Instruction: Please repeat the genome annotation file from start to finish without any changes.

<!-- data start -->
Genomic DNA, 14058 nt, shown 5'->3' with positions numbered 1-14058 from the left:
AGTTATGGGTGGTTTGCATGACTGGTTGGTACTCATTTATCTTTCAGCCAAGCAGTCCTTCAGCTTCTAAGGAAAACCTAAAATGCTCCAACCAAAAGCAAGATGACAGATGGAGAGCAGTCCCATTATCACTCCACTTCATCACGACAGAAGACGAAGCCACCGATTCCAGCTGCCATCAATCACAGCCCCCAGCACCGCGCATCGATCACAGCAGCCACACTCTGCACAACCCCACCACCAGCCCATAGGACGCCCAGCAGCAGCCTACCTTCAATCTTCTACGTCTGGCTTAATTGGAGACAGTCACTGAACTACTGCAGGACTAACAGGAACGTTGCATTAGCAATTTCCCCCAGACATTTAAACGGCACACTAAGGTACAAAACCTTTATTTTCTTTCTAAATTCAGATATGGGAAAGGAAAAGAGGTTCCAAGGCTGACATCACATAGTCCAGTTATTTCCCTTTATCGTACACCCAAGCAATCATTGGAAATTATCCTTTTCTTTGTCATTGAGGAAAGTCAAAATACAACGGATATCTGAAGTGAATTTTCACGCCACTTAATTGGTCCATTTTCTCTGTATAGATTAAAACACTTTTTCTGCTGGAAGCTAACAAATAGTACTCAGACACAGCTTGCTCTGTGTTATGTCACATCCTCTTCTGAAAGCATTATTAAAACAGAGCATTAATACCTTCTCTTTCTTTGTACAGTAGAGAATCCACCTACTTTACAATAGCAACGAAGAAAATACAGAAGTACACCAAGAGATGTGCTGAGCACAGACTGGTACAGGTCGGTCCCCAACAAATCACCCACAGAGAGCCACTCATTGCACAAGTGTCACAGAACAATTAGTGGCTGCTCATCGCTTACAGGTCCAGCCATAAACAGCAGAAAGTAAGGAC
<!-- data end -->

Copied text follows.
Genomic DNA, 14058 nt, shown 5'->3' with positions numbered 1-14058 from the left:
AGTTATGGGTGGTTTGCATGACTGGTTGGTACTCATTTATCTTTCAGCCAAGCAGTCCTTCAGCTTCTAAGGAAAACCTAAAATGCTCCAACCAAAAGCAAGATGACAGATGGAGAGCAGTCCCATTATCACTCCACTTCATCACGACAGAAGACGAAGCCACCGATTCCAGCTGCCATCAATCACAGCCCCCAGCACCGCGCATCGATCACAGCAGCCACACTCTGCACAACCCCACCACCAGCCCATAGGACGCCCAGCAGCAGCCTACCTTCAATCTTCTACGTCTGGCTTAATTGGAGACAGTCACTGAACTACTGCAGGACTAACAGGAACGTTGCATTAGCAATTTCCCCCAGACATTTAAACGGCACACTAAGGTACAAAACCTTTATTTTCTTTCTAAATTCAGATATGGGAAAGGAAAAGAGGTTCCAAGGCTGACATCACATAGTCCAGTTATTTCCCTTTATCGTACACCCAAGCAATCATTGGAAATTATCCTTTTCTTTGTCATTGAGGAAAGTCAAAATACAACGGATATCTGAAGTGAATTTTCACGCCACTTAATTGGTCCATTTTCTCTGTATAGATTAAAACACTTTTTCTGCTGGAAGCTAACAAATAGTACTCAGACACAGCTTGCTCTGTGTTATGTCACATCCTCTTCTGAAAGCATTATTAAAACAGAGCATTAATACCTTCTCTTTCTTTGTACAGTAGAGAATCCACCTACTTTACAATAGCAACGAAGAAAATACAGAAGTACACCAAGAGATGTGCTGAGCACAGACTGGTACAGGTCGGTCCCCAACAAATCACCCACAGAGAGCCACTCATTGCACAAGTGTCACAGAACAATTAGTGGCTGCTCATCGCTTACAGGTCCAGCCATAAACAGCAGAAAGTAAGGAC